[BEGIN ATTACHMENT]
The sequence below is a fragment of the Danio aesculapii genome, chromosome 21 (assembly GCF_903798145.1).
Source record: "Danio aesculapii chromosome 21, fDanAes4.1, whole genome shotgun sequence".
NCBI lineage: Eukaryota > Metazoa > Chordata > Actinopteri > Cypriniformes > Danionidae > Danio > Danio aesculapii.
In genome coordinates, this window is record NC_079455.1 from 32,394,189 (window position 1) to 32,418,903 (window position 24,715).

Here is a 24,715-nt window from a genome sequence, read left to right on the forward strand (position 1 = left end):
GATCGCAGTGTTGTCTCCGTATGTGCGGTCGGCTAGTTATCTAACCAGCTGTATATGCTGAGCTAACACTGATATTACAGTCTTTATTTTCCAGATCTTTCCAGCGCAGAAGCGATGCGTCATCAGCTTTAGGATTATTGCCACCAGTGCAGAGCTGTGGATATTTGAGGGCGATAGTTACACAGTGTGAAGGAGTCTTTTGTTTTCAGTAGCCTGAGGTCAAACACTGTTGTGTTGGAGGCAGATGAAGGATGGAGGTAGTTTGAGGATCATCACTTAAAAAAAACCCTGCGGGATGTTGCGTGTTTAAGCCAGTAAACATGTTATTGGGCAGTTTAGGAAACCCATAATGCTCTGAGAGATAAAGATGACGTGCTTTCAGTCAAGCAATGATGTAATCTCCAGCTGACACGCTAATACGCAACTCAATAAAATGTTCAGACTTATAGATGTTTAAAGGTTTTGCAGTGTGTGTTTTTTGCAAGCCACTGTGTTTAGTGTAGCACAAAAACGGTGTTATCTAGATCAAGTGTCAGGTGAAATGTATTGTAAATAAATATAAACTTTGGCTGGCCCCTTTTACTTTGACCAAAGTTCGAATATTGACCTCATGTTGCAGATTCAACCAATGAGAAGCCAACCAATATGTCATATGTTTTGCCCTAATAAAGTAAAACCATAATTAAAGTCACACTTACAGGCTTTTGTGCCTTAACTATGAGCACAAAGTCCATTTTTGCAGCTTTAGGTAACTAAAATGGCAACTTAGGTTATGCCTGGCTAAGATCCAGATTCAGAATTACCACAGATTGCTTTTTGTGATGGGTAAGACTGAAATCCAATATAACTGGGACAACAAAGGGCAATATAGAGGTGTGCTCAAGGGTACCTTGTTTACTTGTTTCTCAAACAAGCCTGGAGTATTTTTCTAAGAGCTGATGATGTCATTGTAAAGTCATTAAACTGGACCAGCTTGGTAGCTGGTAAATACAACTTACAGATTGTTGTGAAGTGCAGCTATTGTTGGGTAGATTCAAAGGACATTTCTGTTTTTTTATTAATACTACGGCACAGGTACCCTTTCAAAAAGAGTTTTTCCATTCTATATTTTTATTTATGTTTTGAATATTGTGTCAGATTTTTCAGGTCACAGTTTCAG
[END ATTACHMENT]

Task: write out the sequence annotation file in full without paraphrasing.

The sequence below is a fragment of the Danio aesculapii genome, chromosome 21 (assembly GCF_903798145.1).
Source record: "Danio aesculapii chromosome 21, fDanAes4.1, whole genome shotgun sequence".
NCBI lineage: Eukaryota > Metazoa > Chordata > Actinopteri > Cypriniformes > Danionidae > Danio > Danio aesculapii.
In genome coordinates, this window is record NC_079455.1 from 32,394,189 (window position 1) to 32,418,903 (window position 24,715).

Here is a 24,715-nt window from a genome sequence, read left to right on the forward strand (position 1 = left end):
GATCGCAGTGTTGTCTCCGTATGTGCGGTCGGCTAGTTATCTAACCAGCTGTATATGCTGAGCTAACACTGATATTACAGTCTTTATTTTCCAGATCTTTCCAGCGCAGAAGCGATGCGTCATCAGCTTTAGGATTATTGCCACCAGTGCAGAGCTGTGGATATTTGAGGGCGATAGTTACACAGTGTGAAGGAGTCTTTTGTTTTCAGTAGCCTGAGGTCAAACACTGTTGTGTTGGAGGCAGATGAAGGATGGAGGTAGTTTGAGGATCATCACTTAAAAAAAACCCTGCGGGATGTTGCGTGTTTAAGCCAGTAAACATGTTATTGGGCAGTTTAGGAAACCCATAATGCTCTGAGAGATAAAGATGACGTGCTTTCAGTCAAGCAATGATGTAATCTCCAGCTGACACGCTAATACGCAACTCAATAAAATGTTCAGACTTATAGATGTTTAAAGGTTTTGCAGTGTGTGTTTTTTGCAAGCCACTGTGTTTAGTGTAGCACAAAAACGGTGTTATCTAGATCAAGTGTCAGGTGAAATGTATTGTAAATAAATATAAACTTTGGCTGGCCCCTTTTACTTTGACCAAAGTTCGAATATTGACCTCATGTTGCAGATTCAACCAATGAGAAGCCAACCAATATGTCATATGTTTTGCCCTAATAAAGTAAAACCATAATTAAAGTCACACTTACAGGCTTTTGTGCCTTAACTATGAGCACAAAGTCCATTTTTGCAGCTTTAGGTAACTAAAATGGCAACTTAGGTTATGCCTGGCTAAGATCCAGATTCAGAATTACCACAGATTGCTTTTTGTGATGGGTAAGACTGAAATCCAATATAACTGGGACAACAAAGGGCAATATAGAGGTGTGCTCAAGGGTACCTTGTTTACTTGTTTCTCAAACAAGCCTGGAGTATTTTTCTAAGAGCTGATGATGTCATTGTAAAGTCATTAAACTGGACCAGCTTGGTAGCTGGTAAATACAACTTACAGATTGTTGTGAAGTGCAGCTATTGTTGGGTAGATTCAAAGGACATTTCTGTTTTTTTATTAATACTACGGCACAGGTACCCTTTCAAAAAGAGTTTTTCCATTCTATATTTTTATTTATGTTTTGAATATTGTGTCAGATTTTTCAGGTCACAGTTTCAG